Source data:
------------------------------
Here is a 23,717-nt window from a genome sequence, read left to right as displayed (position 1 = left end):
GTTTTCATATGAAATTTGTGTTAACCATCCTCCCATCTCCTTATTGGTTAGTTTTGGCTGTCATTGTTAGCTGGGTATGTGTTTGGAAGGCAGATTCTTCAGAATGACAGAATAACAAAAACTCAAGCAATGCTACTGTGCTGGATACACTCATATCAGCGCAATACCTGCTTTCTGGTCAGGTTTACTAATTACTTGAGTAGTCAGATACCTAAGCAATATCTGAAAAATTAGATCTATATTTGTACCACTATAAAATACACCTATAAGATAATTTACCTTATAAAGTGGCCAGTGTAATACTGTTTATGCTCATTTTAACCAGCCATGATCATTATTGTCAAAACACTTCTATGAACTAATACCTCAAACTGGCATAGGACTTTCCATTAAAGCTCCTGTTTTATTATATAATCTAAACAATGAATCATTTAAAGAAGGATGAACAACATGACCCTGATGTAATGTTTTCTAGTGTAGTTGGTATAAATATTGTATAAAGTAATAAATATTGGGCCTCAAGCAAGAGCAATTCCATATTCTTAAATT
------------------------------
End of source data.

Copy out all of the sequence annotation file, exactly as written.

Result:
Here is a 23,717-nt window from a genome sequence, read left to right as displayed (position 1 = left end):
GTTTTCATATGAAATTTGTGTTAACCATCCTCCCATCTCCTTATTGGTTAGTTTTGGCTGTCATTGTTAGCTGGGTATGTGTTTGGAAGGCAGATTCTTCAGAATGACAGAATAACAAAAACTCAAGCAATGCTACTGTGCTGGATACACTCATATCAGCGCAATACCTGCTTTCTGGTCAGGTTTACTAATTACTTGAGTAGTCAGATACCTAAGCAATATCTGAAAAATTAGATCTATATTTGTACCACTATAAAATACACCTATAAGATAATTTACCTTATAAAGTGGCCAGTGTAATACTGTTTATGCTCATTTTAACCAGCCATGATCATTATTGTCAAAACACTTCTATGAACTAATACCTCAAACTGGCATAGGACTTTCCATTAAAGCTCCTGTTTTATTATATAATCTAAACAATGAATCATTTAAAGAAGGATGAACAACATGACCCTGATGTAATGTTTTCTAGTGTAGTTGGTATAAATATTGTATAAAGTAATAAATATTGGGCCTCAAGCAAGAGCAATTCCATATTCTTAAATT